However, valid as those feelings may be, it is undeniable that they put those people, and their kids, and their friends and neighbors and communities, at risk.
2. Seasonal influenza vaccine
Childhood vaccination is getting most of the attention from the news media that now raises alarms about declining vaccination rates but just a few years ago was full of scary stories about the risks of vaccines, helping trigger the very decline about which they are now raising concern. But another form of vaccination offers a lesson about the potential danger of our emotion-based risk perception system; the regular vaccination for seasonal flu, which is now recommended for everyone 6 months old and up.
Childhood vaccination rates in the U.S. are above 90%. But in a good season, vaccination rates for seasonal flu hover around 40% for adults and 50% for children. According to the CDC, influenza kills 1,532 Americans a year directly, and contributes to the deaths of between 3,000 and 49,000. The number of people unvaccinated against the flu dwarfs the number of un- or partially-vaccinated kids. And the numbers of people who get sick or die from influenza, many of whom are young children with still-developing immune systems, dwarfs the number of people who get sick or die because childhood vaccination rates run low in some areas. Between the two, the low vaccination rates for influenza pose a far greater threat to public health in terms of illness and death. Talk about “irrational”!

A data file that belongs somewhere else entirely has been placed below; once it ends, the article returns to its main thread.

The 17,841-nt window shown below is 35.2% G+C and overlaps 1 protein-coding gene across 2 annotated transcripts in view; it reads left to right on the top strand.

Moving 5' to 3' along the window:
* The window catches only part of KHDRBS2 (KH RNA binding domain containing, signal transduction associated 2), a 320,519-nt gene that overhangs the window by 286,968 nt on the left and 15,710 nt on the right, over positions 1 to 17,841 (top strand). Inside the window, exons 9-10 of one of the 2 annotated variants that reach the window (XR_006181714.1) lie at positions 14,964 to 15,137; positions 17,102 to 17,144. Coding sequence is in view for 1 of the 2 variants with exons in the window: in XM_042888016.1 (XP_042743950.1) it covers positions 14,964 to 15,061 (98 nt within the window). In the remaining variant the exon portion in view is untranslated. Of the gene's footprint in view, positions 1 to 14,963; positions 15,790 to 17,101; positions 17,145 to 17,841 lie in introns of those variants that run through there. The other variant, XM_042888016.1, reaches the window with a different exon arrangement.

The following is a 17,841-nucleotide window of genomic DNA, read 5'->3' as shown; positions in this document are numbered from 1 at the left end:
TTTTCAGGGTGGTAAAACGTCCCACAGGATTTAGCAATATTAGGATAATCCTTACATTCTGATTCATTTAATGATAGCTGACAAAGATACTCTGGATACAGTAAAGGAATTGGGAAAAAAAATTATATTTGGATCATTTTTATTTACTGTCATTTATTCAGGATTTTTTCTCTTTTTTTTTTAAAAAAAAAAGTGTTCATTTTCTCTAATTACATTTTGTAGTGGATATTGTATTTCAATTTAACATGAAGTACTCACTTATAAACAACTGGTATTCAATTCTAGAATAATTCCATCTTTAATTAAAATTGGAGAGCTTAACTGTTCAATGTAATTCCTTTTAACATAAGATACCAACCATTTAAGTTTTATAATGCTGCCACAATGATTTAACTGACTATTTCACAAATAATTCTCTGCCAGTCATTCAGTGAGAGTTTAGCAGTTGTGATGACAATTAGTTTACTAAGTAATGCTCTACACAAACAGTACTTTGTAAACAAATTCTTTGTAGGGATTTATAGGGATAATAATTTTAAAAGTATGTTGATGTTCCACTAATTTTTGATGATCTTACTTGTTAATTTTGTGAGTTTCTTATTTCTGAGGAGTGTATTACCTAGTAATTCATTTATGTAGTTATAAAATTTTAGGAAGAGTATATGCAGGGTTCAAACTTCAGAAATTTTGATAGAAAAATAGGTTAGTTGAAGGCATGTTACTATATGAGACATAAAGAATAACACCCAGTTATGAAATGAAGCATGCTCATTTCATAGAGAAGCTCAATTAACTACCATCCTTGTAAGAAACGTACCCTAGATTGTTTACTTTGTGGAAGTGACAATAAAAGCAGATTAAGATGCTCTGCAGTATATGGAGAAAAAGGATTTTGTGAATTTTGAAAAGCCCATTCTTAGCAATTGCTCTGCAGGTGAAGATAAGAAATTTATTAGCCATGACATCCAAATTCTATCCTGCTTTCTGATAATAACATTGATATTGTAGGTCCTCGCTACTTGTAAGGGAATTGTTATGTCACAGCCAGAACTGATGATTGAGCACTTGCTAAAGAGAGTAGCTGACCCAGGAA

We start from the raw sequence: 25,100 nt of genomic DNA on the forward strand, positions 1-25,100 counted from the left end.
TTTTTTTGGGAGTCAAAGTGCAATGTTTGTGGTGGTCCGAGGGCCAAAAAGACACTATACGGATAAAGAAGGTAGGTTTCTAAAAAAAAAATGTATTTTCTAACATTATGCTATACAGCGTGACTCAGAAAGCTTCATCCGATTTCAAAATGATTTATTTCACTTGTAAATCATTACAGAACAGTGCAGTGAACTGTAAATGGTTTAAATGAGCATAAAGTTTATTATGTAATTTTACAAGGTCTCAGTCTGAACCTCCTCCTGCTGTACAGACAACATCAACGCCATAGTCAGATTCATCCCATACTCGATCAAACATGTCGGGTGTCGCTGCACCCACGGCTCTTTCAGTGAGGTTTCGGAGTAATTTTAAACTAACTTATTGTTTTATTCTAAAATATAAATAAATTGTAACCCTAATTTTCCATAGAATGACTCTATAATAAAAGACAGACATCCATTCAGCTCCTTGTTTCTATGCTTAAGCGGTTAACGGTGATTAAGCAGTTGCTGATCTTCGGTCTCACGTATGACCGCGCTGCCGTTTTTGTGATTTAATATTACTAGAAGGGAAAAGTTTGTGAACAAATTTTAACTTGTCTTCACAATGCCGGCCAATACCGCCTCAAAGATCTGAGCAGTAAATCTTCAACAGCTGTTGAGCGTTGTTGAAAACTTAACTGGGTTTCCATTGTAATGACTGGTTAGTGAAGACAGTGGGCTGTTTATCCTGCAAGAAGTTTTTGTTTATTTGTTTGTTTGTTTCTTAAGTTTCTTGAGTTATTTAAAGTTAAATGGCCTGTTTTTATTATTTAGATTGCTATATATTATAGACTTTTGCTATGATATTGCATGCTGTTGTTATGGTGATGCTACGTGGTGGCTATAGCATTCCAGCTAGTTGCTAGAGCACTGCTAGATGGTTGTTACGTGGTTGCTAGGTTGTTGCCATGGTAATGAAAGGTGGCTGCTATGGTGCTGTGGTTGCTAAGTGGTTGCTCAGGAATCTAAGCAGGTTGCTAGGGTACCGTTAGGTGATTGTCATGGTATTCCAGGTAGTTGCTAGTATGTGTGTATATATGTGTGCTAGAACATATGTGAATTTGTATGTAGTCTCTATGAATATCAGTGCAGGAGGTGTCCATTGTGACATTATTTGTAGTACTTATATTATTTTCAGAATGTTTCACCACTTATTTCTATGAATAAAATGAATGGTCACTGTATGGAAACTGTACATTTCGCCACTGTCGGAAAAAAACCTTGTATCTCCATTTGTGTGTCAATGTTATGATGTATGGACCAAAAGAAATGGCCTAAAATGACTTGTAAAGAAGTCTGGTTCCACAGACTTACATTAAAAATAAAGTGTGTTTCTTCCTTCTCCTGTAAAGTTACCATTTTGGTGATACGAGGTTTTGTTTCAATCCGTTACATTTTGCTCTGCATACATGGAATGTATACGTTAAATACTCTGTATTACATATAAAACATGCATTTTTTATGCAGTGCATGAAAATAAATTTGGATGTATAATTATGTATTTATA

But the psychological choice environment for whether to get a flu shot is different than the factors influencing concerns about childhood vaccination.
- When risks to kids are involved, fears almost always run higher.
- But flu is familiar, and familiarity with any risk reduces concern.
- The flu shot is always available, so we think that we can always go get one…a reassuring sense of control that seduces some of us into not worrying enough to get the shot in the first place.
We worry more about new UNfamiliar flu, or when there might be vaccine shortages and we lose that sense of control. But in normal times, far fewer of us get flu shots than should. And unless you've had a bad case of influenza, you're like most people; you don't think getting it is that bad...and when we don't sense a lot of suffering from a risk, we don't worry about it as much. (Trust me on this one. You REALLY SUFFER, for weeks or more, when you get a bad case of influenza, as millions do each year.)
Two vaccine issues. Two different sets of numbers, two different sets of emotional factors that cause some of us worry more than we need to, or less than we should. But together, these examples illustrate a single phenomenon; the Risk Perception Gap, the risk we face when our fears don’t match the facts. These examples help make the case that we need to recognize how powerfully the psychological choice environment shapes our judgments and behaviors, and account for those emotional factors as we try to make healthier choices for ourselves and for society.